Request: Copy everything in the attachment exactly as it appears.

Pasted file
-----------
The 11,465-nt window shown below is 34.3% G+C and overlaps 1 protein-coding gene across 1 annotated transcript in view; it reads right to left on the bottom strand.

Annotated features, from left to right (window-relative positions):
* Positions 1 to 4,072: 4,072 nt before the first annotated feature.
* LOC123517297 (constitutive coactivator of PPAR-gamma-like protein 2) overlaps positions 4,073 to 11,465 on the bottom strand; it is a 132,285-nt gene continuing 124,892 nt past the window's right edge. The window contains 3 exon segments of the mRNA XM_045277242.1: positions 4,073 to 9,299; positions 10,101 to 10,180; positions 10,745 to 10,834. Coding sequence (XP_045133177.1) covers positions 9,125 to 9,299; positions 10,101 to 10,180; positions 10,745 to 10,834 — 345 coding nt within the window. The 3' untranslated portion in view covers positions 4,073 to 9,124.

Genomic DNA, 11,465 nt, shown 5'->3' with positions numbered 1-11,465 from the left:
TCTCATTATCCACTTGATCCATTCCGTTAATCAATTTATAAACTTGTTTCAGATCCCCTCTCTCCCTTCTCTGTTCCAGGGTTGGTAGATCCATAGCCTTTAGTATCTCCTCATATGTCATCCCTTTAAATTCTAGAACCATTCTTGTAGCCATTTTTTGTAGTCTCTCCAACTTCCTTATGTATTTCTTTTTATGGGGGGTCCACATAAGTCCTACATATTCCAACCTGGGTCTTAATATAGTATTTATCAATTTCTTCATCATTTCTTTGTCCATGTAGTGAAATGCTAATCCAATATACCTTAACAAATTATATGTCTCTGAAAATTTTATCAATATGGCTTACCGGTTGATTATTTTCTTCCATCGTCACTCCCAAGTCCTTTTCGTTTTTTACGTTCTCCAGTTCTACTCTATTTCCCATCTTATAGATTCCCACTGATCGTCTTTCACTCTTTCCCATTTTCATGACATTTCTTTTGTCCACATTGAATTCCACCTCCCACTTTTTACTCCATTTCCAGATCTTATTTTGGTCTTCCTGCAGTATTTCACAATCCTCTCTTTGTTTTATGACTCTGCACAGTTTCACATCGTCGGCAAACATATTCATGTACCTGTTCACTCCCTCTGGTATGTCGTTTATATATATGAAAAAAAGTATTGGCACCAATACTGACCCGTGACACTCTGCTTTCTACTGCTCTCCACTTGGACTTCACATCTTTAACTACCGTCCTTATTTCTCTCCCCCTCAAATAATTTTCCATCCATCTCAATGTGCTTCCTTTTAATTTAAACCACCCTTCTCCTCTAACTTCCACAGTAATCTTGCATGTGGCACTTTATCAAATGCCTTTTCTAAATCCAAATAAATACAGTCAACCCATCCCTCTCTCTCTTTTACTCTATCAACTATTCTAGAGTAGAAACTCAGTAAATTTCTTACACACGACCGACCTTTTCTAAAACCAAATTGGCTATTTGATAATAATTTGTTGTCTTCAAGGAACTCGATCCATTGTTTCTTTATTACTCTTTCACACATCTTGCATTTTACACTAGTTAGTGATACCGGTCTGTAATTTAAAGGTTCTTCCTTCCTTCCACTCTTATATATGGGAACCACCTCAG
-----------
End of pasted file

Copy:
The 11,465-nt window shown below is 34.3% G+C and overlaps 1 protein-coding gene across 1 annotated transcript in view; it reads right to left on the bottom strand.

Annotated features, from left to right (window-relative positions):
* Positions 1 to 4,072: 4,072 nt before the first annotated feature.
* LOC123517297 (constitutive coactivator of PPAR-gamma-like protein 2) overlaps positions 4,073 to 11,465 on the bottom strand; it is a 132,285-nt gene continuing 124,892 nt past the window's right edge. The window contains 3 exon segments of the mRNA XM_045277242.1: positions 4,073 to 9,299; positions 10,101 to 10,180; positions 10,745 to 10,834. Coding sequence (XP_045133177.1) covers positions 9,125 to 9,299; positions 10,101 to 10,180; positions 10,745 to 10,834 — 345 coding nt within the window. The 3' untranslated portion in view covers positions 4,073 to 9,124.

Genomic DNA, 11,465 nt, shown 5'->3' with positions numbered 1-11,465 from the left:
TCTCATTATCCACTTGATCCATTCCGTTAATCAATTTATAAACTTGTTTCAGATCCCCTCTCTCCCTTCTCTGTTCCAGGGTTGGTAGATCCATAGCCTTTAGTATCTCCTCATATGTCATCCCTTTAAATTCTAGAACCATTCTTGTAGCCATTTTTTGTAGTCTCTCCAACTTCCTTATGTATTTCTTTTTATGGGGGGTCCACATAAGTCCTACATATTCCAACCTGGGTCTTAATATAGTATTTATCAATTTCTTCATCATTTCTTTGTCCATGTAGTGAAATGCTAATCCAATATACCTTAACAAATTATATGTCTCTGAAAATTTTATCAATATGGCTTACCGGTTGATTATTTTCTTCCATCGTCACTCCCAAGTCCTTTTCGTTTTTTACGTTCTCCAGTTCTACTCTATTTCCCATCTTATAGATTCCCACTGATCGTCTTTCACTCTTTCCCATTTTCATGACATTTCTTTTGTCCACATTGAATTCCACCTCCCACTTTTTACTCCATTTCCAGATCTTATTTTGGTCTTCCTGCAGTATTTCACAATCCTCTCTTTGTTTTATGACTCTGCACAGTTTCACATCGTCGGCAAACATATTCATGTACCTGTTCACTCCCTCTGGTATGTCGTTTATATATATGAAAAAAAGTATTGGCACCAATACTGACCCGTGACACTCTGCTTTCTACTGCTCTCCACTTGGACTTCACATCTTTAACTACCGTCCTTATTTCTCTCCCCCTCAAATAATTTTCCATCCATCTCAATGTGCTTCCTTTTAATTTAAACCACCCTTCTCCTCTAACTTCCACAGTAATCTTGCATGTGGCACTTTATCAAATGCCTTTTCTAAATCCAAATAAATACAGTCAACCCATCCCTCTCTCTCTTTTACTCTATCAACTATTCTAGAGTAGAAACTCAGTAAATTTCTTACACACGACCGACCTTTTCTAAAACCAAATTGGCTATTTGATAATAATTTGTTGTCTTCAAGGAACTCGATCCATTGTTTCTTTATTACTCTTTCACACATCTTGCATTTTACACTAGTTAGTGATACCGGTCTGTAATTTAAAGGTTCTTCCTTCCTTCCACTCTTATATATGGGAACCACCTCAG